Moravian Church in North America

In Essentials, Unity; In Nonessentials, Liberty; In All Things, Love.

Moravian Church in North America
North: Bethlehem, Pa.
South: Winston-Salem, N.C.

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NP – Historic lovefeast brings together ecumenical partners

092013lovefeastintroNearly one thousand Lutherans, Episcopalians and Moravians gathered in Central Moravian Church in Bethlehem, Pa. for a unique celebration of the full communion relationship among the three denominations—the first-ever of its kind.

The celebration arose out of several years of conversation among the heads of the local territories of the three denominations: the Rt. Rev. Paul V. Marshall, bishop of the Episcopal Diocese of Bethlehem, the Rev. Samuel R. Zeiser, bishop of the Northeastern Pennsylvania Synod of the Evangelical Lutheran Church in America, and the Rev. David Bennett, president of the Eastern District, Northern Province, of the Moravian Church. Their discussions of ways to demonstrate full communion led to the question of what the three churches have in common. One clear answer: Music.

After considering an area-wide hymn sing, the Rev. Dr. David Schattschneider, president of the Moravian Music Foundation, suggested that the 24th Moravian Music Festival being planned by the foundation could provide a framework for an ecumenical celebration. The opening event of the festival is a lovefeast, a traditional Moravian service of song. It offered an ideal platform for celebrating the musical traditions that both unite the churches and lift up their diversity.

Musicians from the three denominations picked anthems and hymns that are representative of their faith traditions. Choir members were recruited from churches throughout northeastern Pennsylvania, as well as from festival participants coming from across the country.

The service was preceded by a performance of Moravian chorales by a trombone choir playing from the belfry of Central Moravian Church. Since the earliest days of the Moravian Church, trombone or brass ensembles have announced festivals and special events, and the full communion partners were greeted resoundingly by this typical Moravian sound.

092013lovefeast2The Rt. Rev. C. Hopeton Clennon, Moravian bishop and senior pastor of Central Moravian Church, welcomed the congregation and offered prayers. Liturgical portions of the simple service were led by Bishop Marshall and Bishop Zeiser. Three musicians shared in conducting and accompanying the choir: Linda Maule of Messiah Lutheran Church, Bethlehem; Gwyneth Michel of College Hill Moravian Church, Bethlehem; and J. Clinton Miller of the Episcopal Church of the Mediator, Allentown.

In keeping with Moravian lovefeast custom, the congregation joined in hymns while sugar cookies and mugs of coffee were passed down the pews. When all had been served, the choir sang while the worshipers shared the simple food.

The anthems reflected the history and character of the participating churches. Johann Sebastian Bach’s “Now Thank We All Our God” showcased the musical harmonies and theological truths familiar to Lutherans. A Moravian chorale for double chorus, “Come Thank Now Jehovah,” brought energy and warmth. And Alec Rowley’s “Praise,” addressed “To the Master of music and loveliness,” captured an Anglican sense of mystery, beauty and power. Over a hundred singers from more than twenty congregations participated.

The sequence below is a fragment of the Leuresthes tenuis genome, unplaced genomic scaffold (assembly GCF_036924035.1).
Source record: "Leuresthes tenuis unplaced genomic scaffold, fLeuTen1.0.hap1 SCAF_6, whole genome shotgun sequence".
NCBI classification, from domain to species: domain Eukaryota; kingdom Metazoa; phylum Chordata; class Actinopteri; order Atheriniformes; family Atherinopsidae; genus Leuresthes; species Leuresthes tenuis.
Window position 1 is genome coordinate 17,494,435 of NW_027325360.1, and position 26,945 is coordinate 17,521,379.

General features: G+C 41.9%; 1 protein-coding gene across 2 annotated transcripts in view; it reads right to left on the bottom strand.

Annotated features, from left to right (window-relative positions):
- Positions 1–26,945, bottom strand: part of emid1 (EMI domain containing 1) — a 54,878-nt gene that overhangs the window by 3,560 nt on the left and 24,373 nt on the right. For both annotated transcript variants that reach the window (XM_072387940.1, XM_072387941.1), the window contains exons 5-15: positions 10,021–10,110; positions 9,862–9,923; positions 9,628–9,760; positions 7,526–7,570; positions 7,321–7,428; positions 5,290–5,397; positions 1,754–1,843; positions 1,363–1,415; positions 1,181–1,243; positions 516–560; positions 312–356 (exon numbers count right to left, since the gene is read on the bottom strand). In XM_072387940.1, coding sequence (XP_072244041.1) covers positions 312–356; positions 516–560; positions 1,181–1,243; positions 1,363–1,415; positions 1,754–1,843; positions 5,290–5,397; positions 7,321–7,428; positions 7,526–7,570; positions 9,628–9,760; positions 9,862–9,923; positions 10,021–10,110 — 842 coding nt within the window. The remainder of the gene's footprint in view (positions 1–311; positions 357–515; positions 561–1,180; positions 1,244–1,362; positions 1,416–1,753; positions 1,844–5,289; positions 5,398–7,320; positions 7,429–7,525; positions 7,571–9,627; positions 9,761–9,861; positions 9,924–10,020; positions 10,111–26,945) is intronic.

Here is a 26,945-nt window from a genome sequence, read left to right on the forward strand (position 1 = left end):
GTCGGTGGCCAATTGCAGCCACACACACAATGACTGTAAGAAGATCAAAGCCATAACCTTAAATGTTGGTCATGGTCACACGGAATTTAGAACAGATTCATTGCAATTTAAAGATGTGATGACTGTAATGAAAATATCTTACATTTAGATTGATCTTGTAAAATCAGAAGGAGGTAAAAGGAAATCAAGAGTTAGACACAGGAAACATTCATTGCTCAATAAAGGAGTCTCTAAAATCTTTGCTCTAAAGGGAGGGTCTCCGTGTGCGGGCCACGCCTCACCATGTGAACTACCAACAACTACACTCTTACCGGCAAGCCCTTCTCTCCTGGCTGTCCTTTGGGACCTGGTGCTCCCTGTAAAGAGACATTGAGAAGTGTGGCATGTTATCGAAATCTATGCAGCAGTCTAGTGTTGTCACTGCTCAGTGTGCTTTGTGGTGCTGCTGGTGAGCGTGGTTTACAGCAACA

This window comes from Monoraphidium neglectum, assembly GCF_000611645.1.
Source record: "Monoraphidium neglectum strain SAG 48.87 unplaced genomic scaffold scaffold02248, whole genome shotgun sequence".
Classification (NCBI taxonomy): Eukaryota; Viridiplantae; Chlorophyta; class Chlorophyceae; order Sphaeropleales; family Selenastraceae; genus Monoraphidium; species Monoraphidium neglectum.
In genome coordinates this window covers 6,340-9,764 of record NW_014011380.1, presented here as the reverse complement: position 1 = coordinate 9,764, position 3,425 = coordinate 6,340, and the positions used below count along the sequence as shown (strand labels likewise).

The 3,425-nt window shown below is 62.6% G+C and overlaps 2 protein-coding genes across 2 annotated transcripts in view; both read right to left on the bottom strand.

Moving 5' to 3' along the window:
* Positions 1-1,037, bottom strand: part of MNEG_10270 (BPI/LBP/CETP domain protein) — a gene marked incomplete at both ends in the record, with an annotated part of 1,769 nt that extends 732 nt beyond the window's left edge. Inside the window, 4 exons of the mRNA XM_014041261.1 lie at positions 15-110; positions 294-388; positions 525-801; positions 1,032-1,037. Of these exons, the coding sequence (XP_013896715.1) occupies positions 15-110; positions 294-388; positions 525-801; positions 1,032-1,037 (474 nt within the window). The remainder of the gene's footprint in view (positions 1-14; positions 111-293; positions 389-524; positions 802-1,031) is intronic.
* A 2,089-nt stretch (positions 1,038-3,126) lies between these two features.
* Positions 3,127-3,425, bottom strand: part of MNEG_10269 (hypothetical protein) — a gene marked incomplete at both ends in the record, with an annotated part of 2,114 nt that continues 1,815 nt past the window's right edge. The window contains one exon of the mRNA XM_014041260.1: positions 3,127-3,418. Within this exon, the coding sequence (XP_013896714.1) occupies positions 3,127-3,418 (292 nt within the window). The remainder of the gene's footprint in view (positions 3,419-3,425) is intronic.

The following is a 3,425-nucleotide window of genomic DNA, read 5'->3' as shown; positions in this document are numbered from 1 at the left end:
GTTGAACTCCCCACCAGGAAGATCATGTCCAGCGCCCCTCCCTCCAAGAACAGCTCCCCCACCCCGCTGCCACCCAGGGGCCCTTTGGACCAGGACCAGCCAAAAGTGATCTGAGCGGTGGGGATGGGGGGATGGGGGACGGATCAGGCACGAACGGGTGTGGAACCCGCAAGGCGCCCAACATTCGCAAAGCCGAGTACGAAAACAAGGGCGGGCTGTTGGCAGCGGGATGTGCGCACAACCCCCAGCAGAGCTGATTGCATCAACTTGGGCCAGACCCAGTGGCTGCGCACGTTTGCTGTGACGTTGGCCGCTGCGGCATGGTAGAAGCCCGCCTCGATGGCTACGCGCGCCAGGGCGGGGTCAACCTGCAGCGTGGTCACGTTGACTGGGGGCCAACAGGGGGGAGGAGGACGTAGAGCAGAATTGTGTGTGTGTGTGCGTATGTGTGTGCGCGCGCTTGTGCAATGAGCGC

The Lovefeast is often described as somewhere between Holy Communion and a church picnic. Fittingly, the mood of this ecumenical service was a combination of festival worship and family reunion. One of the choir directors summed it up, telling the choir to sing out because the final anthem was the reason we were there: “One Faith, One Hope, One Lord.”


When In Our Music God is Glorified from Episcopal Diocese of Bethlehem on Vimeo.


092013lovefeast3 Earlier this summer, Reading Moravian Church and St. Mary’s Episcopal Church in Reading, Pa., came together for a shared ecumenical service celebrating the full communion relationship between the two. Led by pastors the Rev. Ron Rice of Reading Moravian and the Rev. Bruce Baker of St. Mary’s, the congregations came together in a morning worship service filled with music and love. Prior to the service, each congregation shared learning about their faith traditions and practices. The service was held at St. Mary’s; pastors Rice and Baker are working on the opportunity to share a service at Reading Moravian in the near future.



Pastor Catherine Ziel is executive associate of the bishop, Northeastern Pennsylvania Synod of the ELCA. She provided this article for use by all three denominations. Photos by Adam Bond and Ed Zuccarelli.

Moravian Daily Texts


Tuesday, August 21† — Psalm 102:12–22
Judges 4; Luke 19:1–10

The Lord our God may not leave us or abandon us. 1 Kings 8:57

The disciples went out and proclaimed the good news everywhere, while the Lord worked with them and confirmed the message by the signs that accompanied it. Mark 16:20

Heavenly Father, as we, your flock, move throughout the day, you are the shepherd that guides our way. Help us, O Lord, to remember you are always present, even when we cannot feel you. Amen.

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